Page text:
Paul Anderson, Tribune column, 28 November 2008
Last week, one of my best friends died. I first met Patrick Fitzgerald at a meeting of the Oxford Anarchist Group in the first week of term when I went up to university in October 1978. It was in Danny Simpson’s Exeter college room in a house on Turl Street.
We were both 18, but Pat was a seasoned veteran. He’d been an anarchist for all of two years and a university student for one, having started at Keble at a tender age because he was such a brilliant mathematician. And he was rather suspicious of the influx of raw new recruits to the anarchist group from freshers’ week. He sat on Danny’s bed looking sullen, smoking, rigged out in unfashionable denim – flared trousers when flares were out – and a Chelsea scarf. Pat’s style was always his own.
We didn’t make friends at first. We were rivals over several girls – and Pat always won. But, through a shared enthusiasm for pills, booze and rock’n’roll, we bonded. And we became – literally – partners in crime.
I have no idea how he acquired the knack, but as a youth Pat was an accomplished cat-burglar. He was always one for digging up dirt – and one of his main means of doing it when he started out in the late 1970s was the break-in.
He burgled dons who were recruiting for MI5, and wrote up his findings in Back Street Bugle, Oxford’s alternative paper. He burgled the army recruitment office. And he burgled college bars for money – an enterprise that went badly wrong when he and two others were caught red-handed.
When the Oxford University Student Union had a general meeting at which the left hoped it would secure a majority to occupy a building that became the social science department library – the idea was that we’d turn it into a proper central students’ union that put on gigs – it was Pat who waited with the crowbar for the call that never came from the meeting. (He was waiting with Sarah Baxter, now of the Sunday Times, who had a bicycle.) It was Pat too who cut the outside broadcast link from Billy Graham’s Christian revivalist meeting in Oxford town hall that we disrupted as a protest against – well, Billy Graham.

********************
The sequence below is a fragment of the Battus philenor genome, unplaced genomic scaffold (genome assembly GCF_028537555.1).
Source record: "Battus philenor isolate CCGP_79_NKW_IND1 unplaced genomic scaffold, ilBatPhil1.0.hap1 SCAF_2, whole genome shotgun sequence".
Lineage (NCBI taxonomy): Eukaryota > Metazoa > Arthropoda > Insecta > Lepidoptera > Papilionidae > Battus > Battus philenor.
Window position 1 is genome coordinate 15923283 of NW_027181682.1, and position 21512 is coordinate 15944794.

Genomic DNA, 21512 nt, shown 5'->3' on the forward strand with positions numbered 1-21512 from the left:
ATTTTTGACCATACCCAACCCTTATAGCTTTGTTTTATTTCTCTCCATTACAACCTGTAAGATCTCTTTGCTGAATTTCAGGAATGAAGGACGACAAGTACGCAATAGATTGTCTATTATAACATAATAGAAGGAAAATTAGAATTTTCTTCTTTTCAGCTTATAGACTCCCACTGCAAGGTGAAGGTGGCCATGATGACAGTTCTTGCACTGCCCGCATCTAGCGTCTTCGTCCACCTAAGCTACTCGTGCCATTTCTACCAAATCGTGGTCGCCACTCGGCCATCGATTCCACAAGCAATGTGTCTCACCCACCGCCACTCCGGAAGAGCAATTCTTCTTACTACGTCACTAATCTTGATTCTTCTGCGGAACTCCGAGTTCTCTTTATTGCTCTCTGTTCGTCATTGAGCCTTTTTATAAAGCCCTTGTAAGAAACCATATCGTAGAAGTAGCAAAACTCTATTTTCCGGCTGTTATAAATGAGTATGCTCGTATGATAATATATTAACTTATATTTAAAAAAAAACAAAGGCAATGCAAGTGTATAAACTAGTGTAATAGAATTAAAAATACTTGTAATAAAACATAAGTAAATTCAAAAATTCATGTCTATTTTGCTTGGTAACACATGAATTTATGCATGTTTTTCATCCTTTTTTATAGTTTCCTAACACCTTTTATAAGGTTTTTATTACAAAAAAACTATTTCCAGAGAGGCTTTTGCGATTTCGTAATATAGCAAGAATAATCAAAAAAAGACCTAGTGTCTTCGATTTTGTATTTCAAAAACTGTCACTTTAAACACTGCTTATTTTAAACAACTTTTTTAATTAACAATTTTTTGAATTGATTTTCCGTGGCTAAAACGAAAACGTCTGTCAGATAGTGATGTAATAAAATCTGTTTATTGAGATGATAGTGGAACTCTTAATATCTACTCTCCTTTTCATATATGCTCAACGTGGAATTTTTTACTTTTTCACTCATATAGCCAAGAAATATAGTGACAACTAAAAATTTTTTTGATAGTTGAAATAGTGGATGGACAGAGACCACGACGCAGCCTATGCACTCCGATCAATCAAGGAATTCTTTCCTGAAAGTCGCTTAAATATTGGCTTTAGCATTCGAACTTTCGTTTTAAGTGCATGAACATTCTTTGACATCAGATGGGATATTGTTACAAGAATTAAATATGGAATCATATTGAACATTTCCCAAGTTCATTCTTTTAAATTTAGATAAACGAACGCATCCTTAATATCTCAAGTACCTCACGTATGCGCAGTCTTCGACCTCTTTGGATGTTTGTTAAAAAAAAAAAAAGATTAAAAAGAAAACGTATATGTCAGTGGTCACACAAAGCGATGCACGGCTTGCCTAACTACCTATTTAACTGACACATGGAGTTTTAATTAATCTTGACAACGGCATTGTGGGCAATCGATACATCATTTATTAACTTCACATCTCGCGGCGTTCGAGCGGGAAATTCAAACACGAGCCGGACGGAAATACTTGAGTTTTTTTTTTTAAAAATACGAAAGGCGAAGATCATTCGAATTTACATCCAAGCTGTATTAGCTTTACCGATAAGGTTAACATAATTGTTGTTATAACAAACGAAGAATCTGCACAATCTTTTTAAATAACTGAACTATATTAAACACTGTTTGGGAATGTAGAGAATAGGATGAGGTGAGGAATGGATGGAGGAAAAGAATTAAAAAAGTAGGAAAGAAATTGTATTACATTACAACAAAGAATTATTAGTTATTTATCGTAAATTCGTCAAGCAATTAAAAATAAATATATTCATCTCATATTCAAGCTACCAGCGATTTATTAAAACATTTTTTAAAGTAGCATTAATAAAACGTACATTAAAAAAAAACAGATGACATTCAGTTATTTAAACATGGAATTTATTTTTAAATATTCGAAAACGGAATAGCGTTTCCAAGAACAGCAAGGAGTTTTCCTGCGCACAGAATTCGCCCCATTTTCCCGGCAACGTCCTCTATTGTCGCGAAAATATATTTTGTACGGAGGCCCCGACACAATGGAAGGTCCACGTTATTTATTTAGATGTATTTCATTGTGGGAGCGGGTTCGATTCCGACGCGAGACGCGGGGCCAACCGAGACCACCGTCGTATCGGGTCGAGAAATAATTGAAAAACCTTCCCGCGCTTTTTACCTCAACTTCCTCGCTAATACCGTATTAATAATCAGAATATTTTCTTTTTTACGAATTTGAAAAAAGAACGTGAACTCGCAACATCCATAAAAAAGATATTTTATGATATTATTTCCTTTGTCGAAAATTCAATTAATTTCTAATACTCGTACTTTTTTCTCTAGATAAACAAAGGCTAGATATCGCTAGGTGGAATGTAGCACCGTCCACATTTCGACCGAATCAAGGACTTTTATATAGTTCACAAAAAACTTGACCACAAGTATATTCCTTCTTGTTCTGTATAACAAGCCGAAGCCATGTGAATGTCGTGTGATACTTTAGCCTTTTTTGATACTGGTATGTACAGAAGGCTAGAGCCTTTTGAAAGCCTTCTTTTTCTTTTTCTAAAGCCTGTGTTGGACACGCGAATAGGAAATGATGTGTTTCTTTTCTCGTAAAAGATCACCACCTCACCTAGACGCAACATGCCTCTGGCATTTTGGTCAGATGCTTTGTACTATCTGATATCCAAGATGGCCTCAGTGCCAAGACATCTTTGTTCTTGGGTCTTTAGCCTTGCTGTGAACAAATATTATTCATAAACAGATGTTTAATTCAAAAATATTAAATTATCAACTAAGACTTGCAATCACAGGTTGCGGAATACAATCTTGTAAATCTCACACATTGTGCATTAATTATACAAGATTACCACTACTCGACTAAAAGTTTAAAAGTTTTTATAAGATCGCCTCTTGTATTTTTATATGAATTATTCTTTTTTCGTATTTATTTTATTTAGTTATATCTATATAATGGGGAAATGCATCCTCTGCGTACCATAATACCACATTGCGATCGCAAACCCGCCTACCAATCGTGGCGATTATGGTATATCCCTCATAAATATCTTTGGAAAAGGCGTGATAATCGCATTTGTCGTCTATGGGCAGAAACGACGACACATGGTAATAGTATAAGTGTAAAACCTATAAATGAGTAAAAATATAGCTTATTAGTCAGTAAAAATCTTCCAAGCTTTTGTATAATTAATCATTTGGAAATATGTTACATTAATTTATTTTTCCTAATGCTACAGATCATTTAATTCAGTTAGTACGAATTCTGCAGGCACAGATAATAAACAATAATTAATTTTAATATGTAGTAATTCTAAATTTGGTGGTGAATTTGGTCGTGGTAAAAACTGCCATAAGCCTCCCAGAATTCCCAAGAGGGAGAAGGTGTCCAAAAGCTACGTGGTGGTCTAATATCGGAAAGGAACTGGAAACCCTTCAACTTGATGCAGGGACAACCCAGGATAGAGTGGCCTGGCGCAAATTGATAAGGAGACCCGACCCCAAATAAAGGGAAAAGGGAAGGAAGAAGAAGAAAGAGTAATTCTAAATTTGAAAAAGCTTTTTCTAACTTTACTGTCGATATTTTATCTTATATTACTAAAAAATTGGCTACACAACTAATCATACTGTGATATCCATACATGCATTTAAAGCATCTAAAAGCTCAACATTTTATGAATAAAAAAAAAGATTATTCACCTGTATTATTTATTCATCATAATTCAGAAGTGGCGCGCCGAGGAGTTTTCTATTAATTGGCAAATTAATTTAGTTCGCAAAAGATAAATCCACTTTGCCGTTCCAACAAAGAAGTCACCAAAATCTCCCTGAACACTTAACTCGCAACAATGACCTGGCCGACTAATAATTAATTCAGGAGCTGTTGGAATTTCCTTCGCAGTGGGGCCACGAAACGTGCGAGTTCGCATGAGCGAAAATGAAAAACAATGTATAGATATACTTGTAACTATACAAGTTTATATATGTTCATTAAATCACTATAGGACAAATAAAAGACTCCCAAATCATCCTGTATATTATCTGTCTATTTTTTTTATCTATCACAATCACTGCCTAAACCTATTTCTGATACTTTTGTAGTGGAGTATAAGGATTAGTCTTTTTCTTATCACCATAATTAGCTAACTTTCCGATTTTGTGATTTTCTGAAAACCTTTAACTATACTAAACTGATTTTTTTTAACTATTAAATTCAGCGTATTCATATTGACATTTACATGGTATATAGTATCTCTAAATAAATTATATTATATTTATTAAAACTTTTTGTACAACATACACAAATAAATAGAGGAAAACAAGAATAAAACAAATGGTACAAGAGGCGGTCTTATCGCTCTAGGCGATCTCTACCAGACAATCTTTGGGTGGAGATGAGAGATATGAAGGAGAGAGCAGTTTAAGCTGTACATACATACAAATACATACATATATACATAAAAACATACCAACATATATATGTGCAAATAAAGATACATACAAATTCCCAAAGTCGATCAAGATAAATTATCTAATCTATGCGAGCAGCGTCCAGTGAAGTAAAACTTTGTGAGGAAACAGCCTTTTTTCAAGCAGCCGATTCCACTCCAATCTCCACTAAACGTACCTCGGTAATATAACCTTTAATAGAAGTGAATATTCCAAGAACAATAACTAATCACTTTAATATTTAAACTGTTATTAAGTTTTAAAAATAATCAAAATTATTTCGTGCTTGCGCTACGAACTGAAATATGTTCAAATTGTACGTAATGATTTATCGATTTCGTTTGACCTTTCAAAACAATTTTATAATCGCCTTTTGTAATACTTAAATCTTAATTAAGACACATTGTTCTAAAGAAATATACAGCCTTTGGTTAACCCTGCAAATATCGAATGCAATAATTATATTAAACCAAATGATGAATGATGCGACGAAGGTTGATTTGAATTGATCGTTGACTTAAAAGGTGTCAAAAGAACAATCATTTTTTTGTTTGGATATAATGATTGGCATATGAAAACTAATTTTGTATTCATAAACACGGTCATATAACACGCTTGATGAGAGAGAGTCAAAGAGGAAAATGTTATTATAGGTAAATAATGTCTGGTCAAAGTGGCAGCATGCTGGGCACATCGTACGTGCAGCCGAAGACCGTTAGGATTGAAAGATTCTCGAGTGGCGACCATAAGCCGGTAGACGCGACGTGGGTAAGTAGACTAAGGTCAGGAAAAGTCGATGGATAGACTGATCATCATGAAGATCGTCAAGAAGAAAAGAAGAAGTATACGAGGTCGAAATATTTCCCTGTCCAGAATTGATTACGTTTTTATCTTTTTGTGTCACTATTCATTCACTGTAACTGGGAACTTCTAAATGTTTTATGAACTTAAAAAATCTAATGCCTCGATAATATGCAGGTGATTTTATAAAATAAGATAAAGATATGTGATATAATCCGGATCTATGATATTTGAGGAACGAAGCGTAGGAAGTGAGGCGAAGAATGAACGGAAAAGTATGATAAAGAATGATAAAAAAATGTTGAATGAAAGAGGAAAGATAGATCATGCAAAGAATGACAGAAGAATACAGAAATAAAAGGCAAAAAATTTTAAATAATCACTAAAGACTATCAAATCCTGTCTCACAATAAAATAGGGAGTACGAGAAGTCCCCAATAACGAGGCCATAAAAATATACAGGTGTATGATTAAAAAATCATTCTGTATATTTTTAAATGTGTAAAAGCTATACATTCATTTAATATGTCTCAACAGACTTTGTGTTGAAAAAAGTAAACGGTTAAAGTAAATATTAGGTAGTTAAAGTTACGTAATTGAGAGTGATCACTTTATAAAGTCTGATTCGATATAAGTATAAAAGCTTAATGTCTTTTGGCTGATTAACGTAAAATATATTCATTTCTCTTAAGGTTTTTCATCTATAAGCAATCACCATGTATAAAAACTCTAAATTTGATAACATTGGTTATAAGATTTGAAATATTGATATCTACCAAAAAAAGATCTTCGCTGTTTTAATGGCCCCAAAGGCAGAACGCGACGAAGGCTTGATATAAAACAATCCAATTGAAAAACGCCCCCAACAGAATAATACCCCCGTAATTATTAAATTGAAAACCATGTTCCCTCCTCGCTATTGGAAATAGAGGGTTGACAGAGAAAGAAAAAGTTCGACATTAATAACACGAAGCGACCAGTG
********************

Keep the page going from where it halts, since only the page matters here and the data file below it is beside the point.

I only once benefited materially from any of this, and only in a small way. The heist – and it was a great one – was of booze from an Oxford college boat clubhouse, the getaway transport a punt on to which crates of summer drinks were loaded before it was inexpertly floated a couple of miles down the river, where a waiting crew spirited the haul to their bedsits in east Oxford. Ten years later there were still unopened bottles of Pimm’s in many former Oxford anarchists’ parents’ drinks cabinets.
Meanwhile, Pat got serious. After he left Oxford, he started a doctorate at the University of Kent but soon decided that his vocation was as an investigative journalist. He did work for various radical magazines – including Tribune from the mid-1980s – and Fleet Street newspapers, but put his main efforts into books. British Intelligence and Covert Action, co-authored with the émigré South African journalist Jonathan Bloch, appeared in 1983. A ground-breaking exposé of secret operations since the second world war, it met a furious response from the political and military establishment, but its accuracy on all its key stories remains unquestioned. In 1987 came Stranger on the Line, co-authored with Mark Leopold, an exhaustive account of the British state’s enthusiasm for phone-tapping, and a side project, The Comic Book of MI5, with illustrations by the Irish cartoonist Cormac.
Pat was an enthusiastic hedonist, and at times in the late 1980s and 1990s he overdid it, but he kept up an impressive journalistic output, covering intelligence and security issues for Tribune and the New Statesman among others and earning money writing business travel guides. He was less obviously prolific in recent years – partly because of lack of outlets, partly because of poor health – but still managed a great deal, most recently doing a substantial body of work on a soon-to-be-published book on the war on terror with Jonathan Bloch and Paul Todd.
He’d not been well for some time – he contracted cellulitis earlier in the year, and the treatment had dragged on and on without apparently working – but his sudden death was a shock to all his friends, not least his partner of 20 years, Leila Carlyle, with whom he lived in east London. Frighteningly intelligent and well informed, immensely funny and above all extraordinarily kind, he will be missed. There’s a wake for him tonight (November 28) in the Calthorpe Arms in Gray’s Inn Road, London EC1, just up the road from Tribune’s old offices.